We booked online ahead of time and paid extra for an informative orientation that covered the life and times of the Frank family. The questions folks asked afterward were most enlightening.
Next, we were escorted next door into the building where the Frank family had hidden for two years during the war. Everyone was asked not to talk during the visit so as not to disturb other visitors.
- The lower floors display photos, exhibits and videos about Anne, her family, the war and the Holocaust. The curators have also mounted informational writings on the walls and videos play here and there along the way.
- The top floors are the actual rooms where the family stayed, furnished with items similar to what they had.
Tip: To avoid long lines and the risk of not getting in, reserve online ahead of time. if you’re willing to pay a little extra for the 30-minute advance lecture portion, it’s worth it.
9. The floating flower market, Bloemenmarkt
By this time, our feet were hurting from all the walking, so we hopped on a tram. On the way, we passed the only floating flower market in the world, Bloemenmarkt. This unique market, with flower stalls on houseboats, has been here since 1862.
You can buy flower bulbs, all kinds of souvenirs, or just walk around and take colorful pictures. We saved this for our next trip, but if you have want to stretch your one day in Amsterdam into two, this is one of the best attractions in Amsterdam.
10. Have a traditionally Dutch snack at Rembrandtplein
We alit at Rembrandtplein, where Farieda had recommended that we eat at Café l'Opera. She even told us what we should order: Bittergarnituur. This is a plate of Dutch appetizers, including bitterballen and kroketten. No regrets for following her advice. A Dutch beer on tap washed it all down.
Usually served with mustard, bitterballen are meatball-sized balls of potato and ground beef that are breaded and fried. Kroketten are similar, but in an oblong/football shape. They were both delicious and the restaurant's prices were fair.
These appetizers were so filling that we never bothered with an official “dinner.” Fine with us, more time to explore Amsterdam!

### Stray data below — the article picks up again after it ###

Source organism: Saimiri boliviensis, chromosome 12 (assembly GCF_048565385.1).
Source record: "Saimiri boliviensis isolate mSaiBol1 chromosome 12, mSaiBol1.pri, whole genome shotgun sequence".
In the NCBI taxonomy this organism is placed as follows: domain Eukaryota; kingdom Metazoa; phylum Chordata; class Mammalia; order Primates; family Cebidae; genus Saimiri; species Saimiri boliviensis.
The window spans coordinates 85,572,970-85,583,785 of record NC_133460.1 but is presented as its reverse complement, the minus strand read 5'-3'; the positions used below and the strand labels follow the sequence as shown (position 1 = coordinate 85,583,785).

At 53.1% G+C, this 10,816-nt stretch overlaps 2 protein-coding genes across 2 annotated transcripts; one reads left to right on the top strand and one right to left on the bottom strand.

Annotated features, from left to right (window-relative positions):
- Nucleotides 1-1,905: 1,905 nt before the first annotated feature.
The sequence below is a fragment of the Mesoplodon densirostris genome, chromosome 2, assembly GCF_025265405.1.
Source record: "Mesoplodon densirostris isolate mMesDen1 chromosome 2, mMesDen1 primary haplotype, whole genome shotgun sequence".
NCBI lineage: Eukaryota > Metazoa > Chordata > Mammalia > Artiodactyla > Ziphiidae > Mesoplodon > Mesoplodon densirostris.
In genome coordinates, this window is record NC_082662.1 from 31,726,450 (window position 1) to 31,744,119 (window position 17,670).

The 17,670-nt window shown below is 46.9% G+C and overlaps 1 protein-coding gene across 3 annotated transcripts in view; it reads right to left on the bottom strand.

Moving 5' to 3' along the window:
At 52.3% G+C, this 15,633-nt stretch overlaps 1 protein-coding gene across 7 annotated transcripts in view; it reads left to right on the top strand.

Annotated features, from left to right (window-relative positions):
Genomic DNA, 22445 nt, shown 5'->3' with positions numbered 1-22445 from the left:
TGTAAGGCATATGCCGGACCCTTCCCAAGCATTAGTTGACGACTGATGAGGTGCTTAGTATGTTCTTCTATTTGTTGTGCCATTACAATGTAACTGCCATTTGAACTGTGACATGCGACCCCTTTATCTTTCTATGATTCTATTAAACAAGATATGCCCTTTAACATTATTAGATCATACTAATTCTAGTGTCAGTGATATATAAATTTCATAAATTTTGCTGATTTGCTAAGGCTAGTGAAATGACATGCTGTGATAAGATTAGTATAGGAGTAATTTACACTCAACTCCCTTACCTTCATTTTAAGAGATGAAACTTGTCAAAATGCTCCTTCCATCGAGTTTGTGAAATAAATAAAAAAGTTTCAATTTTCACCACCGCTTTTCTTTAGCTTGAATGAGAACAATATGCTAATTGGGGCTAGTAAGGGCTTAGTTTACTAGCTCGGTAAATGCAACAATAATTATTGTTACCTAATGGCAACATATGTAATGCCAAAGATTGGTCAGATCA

Tip: Learn how to make bitterballen and kroketten and you’ll be able to use up leftovers as Dutch housewives traditionally do.
11. Be amazed by Dam Square and the Royal Palace
Our next destination (via tram) was Dam Square, Amsterdam’s central square, where the Royal Palace is located. This is one of the most well-known locations in Amsterdam.
It was too late to tour the Royal Palace but we could still photograph the National Monument and Nieuwe Kerk (New Church).
Tip: Shoppers should make it a point to visit De Bijenkorf (“The Beehive”), Amsterdam's premiere department store.
12. Walk through Amsterdam's Red Light District
With its in-your-face prostitution and coffee shops, Amsterdam’s infamous Red Light District is one of the world's most renowned tourist attractions. This is window shopping on a completely different level, where scantily clad women (and some men!) display their attributes, standing in windows illuminated by the fluorescent red lights overhead. Whatever adult pleasure you might desire, it’s available here.
You can easily visit during the day, but if you want to see the true side of the Red Light District, you’ll need to visit after dark, when it really comes alive. Amsterdam is generally safe, but if you don’t feel comfortable walking around at night on your own, you can always join a guided tour like this one. Or, if you have walked off the appetizers you had at l’Opera, you can opt for an even more creative experience with this Private Red Light District and food tour.
As intriguing as the “window shopping” might be, the Red Light District has more to offer than that. Raise your eyes above the windows while you’re walking arounl. This is a beautiful area in its own right, full of 300-year-old gabled buildings and other expensive, photo-worthy real estate.
Tip: Be careful with your camera as you walk because one of the girls might think you’re taking a photo of her. That’s a strict no-no.
13. End you day with Amsterdam canals at night
Amsterdam’s nighttime splendor isn’t limited to the neon lights in the Red Light District or at the Amsterdam nightlife spots. The city’s houses and bridges are beautifully lit after dark. Use your remaining energy to enjoy a canal cruise or stroll across Amsterdam’s many bridges on your way back to your hotel. It’s a magical way to end your day in Amsterdam.
Where to stay
If you think one day in Amsterdam won't be enough, the city offers a variety of lodging options, everything from hostels to hotels to staying in a local home. (Check HotelsCombined for all your choices.) You can even sleep in a houseboat on a canal if you want. How fun does THAT sound?!
We have stayed at both the Bilderberg Garden Hotel (in a residential area of Amsterdam) and at the more central Hotel Renaissance Amsterdam mere blocks from Centraal train station). We were pleased with both, and both were conveniently near a tram stop.
Related books on Amazon
- National Geographic Walking Amsterdam: The Best of the City
- Lonely Planet the Netherlands (Travel Guide)
- Rick Steves' Pocket Amsterdam